18. Makin, Anthony J. & Ratnasiri, Shyama, 2015. "Competitiveness and government expenditure: The Australian example," Economic Modelling, Elsevier, vol. 49(C), pages 154-161.
    19. Olivier Cardi & Peter Claeys & Romain Restout, 2016. "Imperfect Mobility Of Labor Across Sectors And Fiscal Transmission," Working Papers of BETA 2016-39, Bureau d'Economie Théorique et Appliquée, UDS, Strasbourg.
    20. Pablo Hernández de Cos & Enrique Moral-Benito, 2016. "Fiscal multipliers in turbulent times: the case of Spain," Empirical Economics, Springer, vol. 50(4), pages 1589-1625, June.
    21. KLEIN, Mathias & WINKLER, Roland, 2018. "The government spending multiplier at the zero lower bound: International evidence from historical data," Working Papers 2018001, University of Antwerp, Faculty of Business and Economics.
    22. Anthony J. Makin, 2013. "The policy (in)effectiveness of government spending in a dependent economy," Journal of Economic Policy Reform, Taylor & Francis Journals, vol. 16(3), pages 287-301, September.
    23. Abiad, Abdul & Debuque-Gonzales, Margarita & Sy, Andrea Loren, 2017. "The Role and Impact of Infrastructure in Middle-Income Countries: Anything Special?," ADB Economics Working Paper Series 518, Asian Development Bank.

    More about this item

    JEL classification:

    • E62 - Macroeconomics and Monetary Economics - - Macroeconomic Policy, Macroeconomic Aspects of Public Finance, and General Outlook - - - Fiscal Policy

    Statistics

    Access and download statistics

    Corrections

    All material on this site has been provided by the respective publishers and authors. You can help correct errors and omissions. When requesting a correction, please mention this item's handle: RePEc:mcb:jmoncb:v:44:y:2012:i::p:507-517. See general information about how to correct material in RePEc.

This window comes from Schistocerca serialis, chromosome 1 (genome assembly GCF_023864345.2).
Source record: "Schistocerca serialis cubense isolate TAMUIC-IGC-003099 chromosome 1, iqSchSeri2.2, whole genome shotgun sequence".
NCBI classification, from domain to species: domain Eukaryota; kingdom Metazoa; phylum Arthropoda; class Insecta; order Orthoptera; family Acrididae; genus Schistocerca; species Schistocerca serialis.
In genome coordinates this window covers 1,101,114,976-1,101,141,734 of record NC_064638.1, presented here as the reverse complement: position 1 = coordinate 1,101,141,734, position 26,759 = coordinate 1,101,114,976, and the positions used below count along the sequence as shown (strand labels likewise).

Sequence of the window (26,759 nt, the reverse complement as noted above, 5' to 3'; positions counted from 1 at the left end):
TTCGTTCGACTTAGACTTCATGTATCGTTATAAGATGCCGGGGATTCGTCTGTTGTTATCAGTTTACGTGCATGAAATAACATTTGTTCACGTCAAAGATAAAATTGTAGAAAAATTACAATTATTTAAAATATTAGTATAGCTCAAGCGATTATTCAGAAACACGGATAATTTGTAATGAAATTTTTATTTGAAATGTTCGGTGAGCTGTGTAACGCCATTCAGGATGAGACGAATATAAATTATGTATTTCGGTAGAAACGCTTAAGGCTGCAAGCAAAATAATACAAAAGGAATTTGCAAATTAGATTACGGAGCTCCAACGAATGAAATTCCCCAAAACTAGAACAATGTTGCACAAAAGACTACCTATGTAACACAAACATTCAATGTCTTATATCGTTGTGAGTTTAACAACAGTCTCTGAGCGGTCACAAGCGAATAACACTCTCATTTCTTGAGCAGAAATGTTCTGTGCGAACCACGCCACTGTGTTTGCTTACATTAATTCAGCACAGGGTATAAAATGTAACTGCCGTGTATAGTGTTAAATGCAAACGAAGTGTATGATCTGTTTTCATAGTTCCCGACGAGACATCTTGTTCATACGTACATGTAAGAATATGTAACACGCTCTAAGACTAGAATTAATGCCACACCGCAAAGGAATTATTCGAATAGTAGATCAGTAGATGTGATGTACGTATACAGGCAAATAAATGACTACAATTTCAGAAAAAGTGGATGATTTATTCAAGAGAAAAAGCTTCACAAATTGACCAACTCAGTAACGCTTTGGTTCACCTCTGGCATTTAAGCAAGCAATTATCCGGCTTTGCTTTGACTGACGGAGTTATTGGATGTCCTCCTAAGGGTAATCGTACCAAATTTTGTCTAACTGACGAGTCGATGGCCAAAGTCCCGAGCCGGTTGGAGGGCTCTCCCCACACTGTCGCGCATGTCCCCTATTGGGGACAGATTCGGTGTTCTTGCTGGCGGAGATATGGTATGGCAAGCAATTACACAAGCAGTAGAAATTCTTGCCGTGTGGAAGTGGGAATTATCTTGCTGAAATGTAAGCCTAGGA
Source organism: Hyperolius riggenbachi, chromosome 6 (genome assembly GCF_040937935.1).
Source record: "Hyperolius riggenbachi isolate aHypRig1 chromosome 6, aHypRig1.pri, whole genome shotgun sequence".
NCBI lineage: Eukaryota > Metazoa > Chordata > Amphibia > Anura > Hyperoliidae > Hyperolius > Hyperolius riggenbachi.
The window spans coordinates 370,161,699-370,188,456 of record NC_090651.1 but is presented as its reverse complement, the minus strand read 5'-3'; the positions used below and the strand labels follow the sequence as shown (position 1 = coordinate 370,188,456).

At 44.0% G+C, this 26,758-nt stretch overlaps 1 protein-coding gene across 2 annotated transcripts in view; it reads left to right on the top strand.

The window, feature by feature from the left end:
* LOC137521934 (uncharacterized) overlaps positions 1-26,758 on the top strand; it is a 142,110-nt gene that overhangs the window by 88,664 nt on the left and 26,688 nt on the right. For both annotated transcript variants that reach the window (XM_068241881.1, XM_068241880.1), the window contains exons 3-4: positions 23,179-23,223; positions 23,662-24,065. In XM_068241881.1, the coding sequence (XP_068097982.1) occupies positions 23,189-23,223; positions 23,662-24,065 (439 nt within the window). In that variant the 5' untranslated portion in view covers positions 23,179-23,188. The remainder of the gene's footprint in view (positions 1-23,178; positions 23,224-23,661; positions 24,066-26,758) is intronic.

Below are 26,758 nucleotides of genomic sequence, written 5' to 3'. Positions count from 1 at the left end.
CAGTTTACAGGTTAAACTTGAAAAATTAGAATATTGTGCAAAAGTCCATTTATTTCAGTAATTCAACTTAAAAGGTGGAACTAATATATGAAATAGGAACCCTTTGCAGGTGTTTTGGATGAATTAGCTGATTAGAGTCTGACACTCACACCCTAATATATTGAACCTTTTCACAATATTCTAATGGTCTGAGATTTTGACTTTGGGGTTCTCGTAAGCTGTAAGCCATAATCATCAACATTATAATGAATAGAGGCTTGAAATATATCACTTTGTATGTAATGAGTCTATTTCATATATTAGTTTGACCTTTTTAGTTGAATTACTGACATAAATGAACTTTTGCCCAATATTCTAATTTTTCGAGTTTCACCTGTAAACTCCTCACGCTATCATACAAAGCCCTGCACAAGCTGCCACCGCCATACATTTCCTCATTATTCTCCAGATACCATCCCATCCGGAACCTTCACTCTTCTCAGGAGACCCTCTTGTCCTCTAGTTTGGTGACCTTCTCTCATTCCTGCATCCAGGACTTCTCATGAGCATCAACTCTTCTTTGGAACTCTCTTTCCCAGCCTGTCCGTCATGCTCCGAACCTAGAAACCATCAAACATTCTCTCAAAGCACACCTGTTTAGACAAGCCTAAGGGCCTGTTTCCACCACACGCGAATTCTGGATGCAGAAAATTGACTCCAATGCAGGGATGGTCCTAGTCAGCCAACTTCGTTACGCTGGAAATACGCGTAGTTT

For technical questions regarding this item, or to correct its authors, title, abstract, bibliographic or download information, contact: (Wiley-Blackwell Digital Licensing) or (Christopher F. Baum). General contact details of provider: http://www.blackwellpublishing.com/journal.asp?ref=0022-2879 .

    If you have authored this item and are not yet registered with RePEc, we encourage you to do it here. This allows to link your profile to this item. It also allows you to accept potential citations to this item that we are uncertain about.

    If CitEc recognized a reference but did not link an item in RePEc to it, you can help with this form .

    If you know of missing items citing this one, you can help us creating those links by adding the relevant references in the same way as above, for each refering item. If you are a registered author of this item, you may also want to check the "citations" tab in your RePEc Author Service profile, as there may be some citations waiting for confirmation.

    Please note that corrections may take a couple of weeks to filter through the various RePEc services.

    IDEAS is a RePEc service hosted by the Research Division of the Federal Reserve Bank of St. Louis . RePEc uses bibliographic data supplied by the respective publishers.